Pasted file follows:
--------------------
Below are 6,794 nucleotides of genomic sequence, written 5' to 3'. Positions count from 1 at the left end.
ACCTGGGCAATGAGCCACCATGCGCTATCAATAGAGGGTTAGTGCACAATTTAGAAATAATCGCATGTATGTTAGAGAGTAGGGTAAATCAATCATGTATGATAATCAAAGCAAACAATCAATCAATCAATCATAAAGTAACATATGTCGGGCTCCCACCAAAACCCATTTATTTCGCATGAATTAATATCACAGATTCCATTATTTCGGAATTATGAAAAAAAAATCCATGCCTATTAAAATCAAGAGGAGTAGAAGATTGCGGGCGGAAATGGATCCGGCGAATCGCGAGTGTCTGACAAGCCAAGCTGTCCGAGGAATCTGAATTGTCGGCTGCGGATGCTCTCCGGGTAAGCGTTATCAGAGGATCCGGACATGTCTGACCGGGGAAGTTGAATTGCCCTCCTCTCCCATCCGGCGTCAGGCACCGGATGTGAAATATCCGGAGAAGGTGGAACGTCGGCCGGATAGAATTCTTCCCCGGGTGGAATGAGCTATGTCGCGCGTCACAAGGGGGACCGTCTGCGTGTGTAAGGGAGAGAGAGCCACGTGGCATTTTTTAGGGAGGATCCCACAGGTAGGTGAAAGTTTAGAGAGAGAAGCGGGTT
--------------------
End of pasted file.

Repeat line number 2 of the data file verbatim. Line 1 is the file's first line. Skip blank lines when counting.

ACCTGGGCAATGAGCCACCATGCGCTATCAATAGAGGGTTAGTGCACAATTTAGAAATAATCGCATGTATGTTAGAGAGTAGGGTAAATCAATCATGTATGATAATCAAAGCAAACAATCAATCAATCAATCATAAAGTAACATATGTCGGGCTCCCACCAAAACCCATTTATTTCGCATGAATTAATATCACAGATTCCATTATTTCGGAATTATGAAAAAAAAATCCATGCCTATTAAAATCAAGAGGAGTAGAAGATTGCGGGCGGAAATGGATCCGGCGAATCGCGAGTGTCTGACAAGCCAAGCTGTCCGAGGAATCTGAATTGTCGGCTGCGGATGCTCTCCGGGTAAGCGTTATCAGAGGATCCGGACATGTCTGACCGGGGAAGTTGAATTGCCCTCCTCTCCCATCCGGCGTCAGGCACCGGATGTGAAATATCCGGAGAAGGTGGAACGTCGGCCGGATAGAATTCTTCCCCGGGTGGAATGAGCTATGTCGCGCGTCACAAGGGGGACCGTCTGCGTGTGTAAGGGAGAGAGAGCCACGTGGCATTTTTTAGGGAGGATCCCACAGGTAGGTGAAAGTTTAGAGAGAGAAGCGGGTT